State construction program stalled in Legislature's last hours
A $34 billion public works construction program, to be paid for by expanding gambling and leasing the Illinois lottery, stalled Saturday in the Illinois House, hours after it was approved by the Senate.
Both the House and Senate adjourned their spring session Saturday night.
That means the next chance for a capital bill to pass the General Assembly probably is during the veto session in November, although Gov. Rod Blagojevich could call lawmakers into special session earlier than that. The governor gave no indication Saturday what he plans to do.
Blagojevich’s office issued a statement saying that “despite the House Democratic leadership’s effort to kill the jobs bill, this is only the beginning.”
Supporters of the plan accused House Speaker Michael Madigan, D-Chicago, of keeping the proposal from coming to a vote.
“Everybody in the state knows we need capital,” said House Minority Leader Tom Cross, R-Oswego. “Are you the only group that doesn’t know we need capital now?”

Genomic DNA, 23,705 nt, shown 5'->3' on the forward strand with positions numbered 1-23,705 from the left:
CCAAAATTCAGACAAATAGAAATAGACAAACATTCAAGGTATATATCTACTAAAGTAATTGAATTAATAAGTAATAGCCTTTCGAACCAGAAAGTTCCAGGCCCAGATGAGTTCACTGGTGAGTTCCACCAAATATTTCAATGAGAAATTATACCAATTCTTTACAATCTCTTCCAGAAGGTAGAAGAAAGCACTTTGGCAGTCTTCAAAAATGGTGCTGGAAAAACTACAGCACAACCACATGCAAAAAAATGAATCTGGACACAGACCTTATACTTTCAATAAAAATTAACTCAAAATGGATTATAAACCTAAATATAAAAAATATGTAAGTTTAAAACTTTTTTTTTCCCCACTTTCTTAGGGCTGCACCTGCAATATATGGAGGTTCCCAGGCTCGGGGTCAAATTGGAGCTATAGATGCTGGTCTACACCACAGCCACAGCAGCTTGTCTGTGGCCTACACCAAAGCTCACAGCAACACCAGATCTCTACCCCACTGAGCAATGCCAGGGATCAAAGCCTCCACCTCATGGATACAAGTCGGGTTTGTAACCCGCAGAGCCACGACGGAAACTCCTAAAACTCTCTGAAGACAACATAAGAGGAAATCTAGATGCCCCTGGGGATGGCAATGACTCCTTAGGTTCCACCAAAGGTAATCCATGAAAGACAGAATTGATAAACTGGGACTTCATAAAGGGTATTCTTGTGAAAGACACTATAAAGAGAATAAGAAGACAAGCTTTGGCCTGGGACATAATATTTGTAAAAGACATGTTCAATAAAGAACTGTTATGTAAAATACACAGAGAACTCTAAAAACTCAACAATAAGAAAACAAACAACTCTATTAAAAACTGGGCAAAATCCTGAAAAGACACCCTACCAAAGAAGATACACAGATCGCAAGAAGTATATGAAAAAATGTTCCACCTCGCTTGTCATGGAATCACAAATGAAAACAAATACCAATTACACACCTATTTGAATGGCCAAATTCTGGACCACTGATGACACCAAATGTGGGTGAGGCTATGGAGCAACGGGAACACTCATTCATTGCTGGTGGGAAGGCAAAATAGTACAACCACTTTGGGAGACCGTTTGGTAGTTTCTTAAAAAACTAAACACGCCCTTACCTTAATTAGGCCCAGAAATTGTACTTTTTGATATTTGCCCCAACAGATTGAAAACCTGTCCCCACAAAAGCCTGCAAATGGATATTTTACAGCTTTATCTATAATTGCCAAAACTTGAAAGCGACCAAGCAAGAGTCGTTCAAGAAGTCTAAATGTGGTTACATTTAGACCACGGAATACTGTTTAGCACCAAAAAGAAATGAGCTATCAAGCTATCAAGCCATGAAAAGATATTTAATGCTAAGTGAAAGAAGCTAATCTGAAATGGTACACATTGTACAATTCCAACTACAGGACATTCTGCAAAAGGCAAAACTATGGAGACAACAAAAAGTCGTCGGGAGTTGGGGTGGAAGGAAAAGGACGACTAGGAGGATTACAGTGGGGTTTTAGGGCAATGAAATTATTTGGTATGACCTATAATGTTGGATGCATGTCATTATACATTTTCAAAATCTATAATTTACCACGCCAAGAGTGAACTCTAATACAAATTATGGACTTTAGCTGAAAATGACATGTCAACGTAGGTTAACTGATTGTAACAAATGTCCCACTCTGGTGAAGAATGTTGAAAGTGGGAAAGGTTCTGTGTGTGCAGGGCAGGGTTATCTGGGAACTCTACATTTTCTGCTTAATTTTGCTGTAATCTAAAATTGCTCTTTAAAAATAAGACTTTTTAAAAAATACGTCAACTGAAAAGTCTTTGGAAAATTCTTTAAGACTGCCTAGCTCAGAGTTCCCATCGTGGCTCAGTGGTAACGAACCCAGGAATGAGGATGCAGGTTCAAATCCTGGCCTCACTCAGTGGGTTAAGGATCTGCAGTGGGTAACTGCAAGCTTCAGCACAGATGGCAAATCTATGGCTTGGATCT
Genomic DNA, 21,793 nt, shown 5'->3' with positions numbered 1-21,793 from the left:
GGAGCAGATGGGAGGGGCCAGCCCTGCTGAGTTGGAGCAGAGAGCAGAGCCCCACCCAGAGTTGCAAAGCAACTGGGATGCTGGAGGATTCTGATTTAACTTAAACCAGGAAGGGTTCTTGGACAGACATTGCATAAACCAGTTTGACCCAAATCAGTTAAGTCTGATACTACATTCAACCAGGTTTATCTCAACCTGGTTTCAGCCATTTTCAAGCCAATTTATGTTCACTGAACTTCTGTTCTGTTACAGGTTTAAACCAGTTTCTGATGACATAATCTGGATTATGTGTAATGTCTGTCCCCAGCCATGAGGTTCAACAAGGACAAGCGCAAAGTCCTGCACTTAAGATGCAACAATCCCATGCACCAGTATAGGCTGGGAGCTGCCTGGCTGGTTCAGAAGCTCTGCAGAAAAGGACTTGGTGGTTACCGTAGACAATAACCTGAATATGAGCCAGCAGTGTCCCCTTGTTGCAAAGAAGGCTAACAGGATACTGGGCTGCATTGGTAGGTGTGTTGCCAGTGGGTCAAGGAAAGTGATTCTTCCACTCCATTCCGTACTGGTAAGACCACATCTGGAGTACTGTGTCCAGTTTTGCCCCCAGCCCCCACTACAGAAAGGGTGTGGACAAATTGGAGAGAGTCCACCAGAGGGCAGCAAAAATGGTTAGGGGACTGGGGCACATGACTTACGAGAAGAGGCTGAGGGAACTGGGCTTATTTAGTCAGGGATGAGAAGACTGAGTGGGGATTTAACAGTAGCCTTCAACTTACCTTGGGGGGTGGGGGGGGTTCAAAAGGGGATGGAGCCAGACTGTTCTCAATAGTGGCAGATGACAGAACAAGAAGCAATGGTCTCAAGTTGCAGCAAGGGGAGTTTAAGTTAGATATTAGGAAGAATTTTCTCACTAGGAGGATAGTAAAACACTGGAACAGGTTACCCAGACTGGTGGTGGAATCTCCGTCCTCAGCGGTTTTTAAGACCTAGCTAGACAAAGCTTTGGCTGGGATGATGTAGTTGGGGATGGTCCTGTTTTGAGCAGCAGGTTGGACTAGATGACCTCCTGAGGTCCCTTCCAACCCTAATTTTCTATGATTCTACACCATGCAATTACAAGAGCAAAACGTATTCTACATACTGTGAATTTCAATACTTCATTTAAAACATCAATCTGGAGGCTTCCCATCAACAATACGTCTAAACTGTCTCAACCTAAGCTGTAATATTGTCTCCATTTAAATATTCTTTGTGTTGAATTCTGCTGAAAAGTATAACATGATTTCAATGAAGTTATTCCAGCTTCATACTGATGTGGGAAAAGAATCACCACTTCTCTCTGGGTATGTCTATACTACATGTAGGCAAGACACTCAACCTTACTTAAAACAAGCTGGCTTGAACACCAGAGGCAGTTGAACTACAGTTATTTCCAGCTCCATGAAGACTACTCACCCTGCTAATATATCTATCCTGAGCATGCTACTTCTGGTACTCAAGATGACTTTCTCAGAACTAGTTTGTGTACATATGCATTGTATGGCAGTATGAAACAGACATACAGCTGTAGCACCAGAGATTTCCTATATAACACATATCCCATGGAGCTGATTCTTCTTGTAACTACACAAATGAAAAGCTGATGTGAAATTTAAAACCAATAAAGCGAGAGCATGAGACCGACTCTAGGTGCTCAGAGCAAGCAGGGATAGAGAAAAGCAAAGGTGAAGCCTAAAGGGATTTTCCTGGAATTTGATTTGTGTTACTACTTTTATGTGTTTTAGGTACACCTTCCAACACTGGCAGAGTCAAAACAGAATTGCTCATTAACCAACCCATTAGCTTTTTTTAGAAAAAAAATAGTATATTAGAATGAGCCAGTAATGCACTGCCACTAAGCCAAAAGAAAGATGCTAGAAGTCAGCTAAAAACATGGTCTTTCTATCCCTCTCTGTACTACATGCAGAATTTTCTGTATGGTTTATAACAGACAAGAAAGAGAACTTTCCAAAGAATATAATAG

Madigan blamed the governor for alienating rank-and-file House members.
“Because of his style of governing, which is a style that brings on conflict and confrontation rather than conciliation … a majority of the House simply does not have enough trust in Gov. Blagojevich,” Madigan said during a news conference following the session.
Rep. Jack Franks, D-Woodstock, also complained that the plan did not identify specific projects to be funded. Instead, it allocated millions of dollars for urban development or bike paths or water projects without saying which ones.
“We’d be nuts to give a blank check,” Franks said.
Blagojevich himself showed up in the House chamber, lobbying members to support the plan.
“It was nice to see him on the floor,” Madigan said.
The Senate program, contained in a half-dozen separate bills, included a plan to lease the Illinois lottery for at least $10 billion and use $7 billion of that for construction projects. It also called for three new casino licenses, selling an unused license, allowing the state’s nine existing riverboats to expand and allowing slot machines at horse racing tracks.
The package died when a House committee refused to take up the lottery lease, but the full House also voted to table gambling expansion.
Lawmakers from both parties have long said the state desperately needs new roads, bridges, schools and many more construction projects. Despite that, the General Assembly has not approved a new public works program for nine years.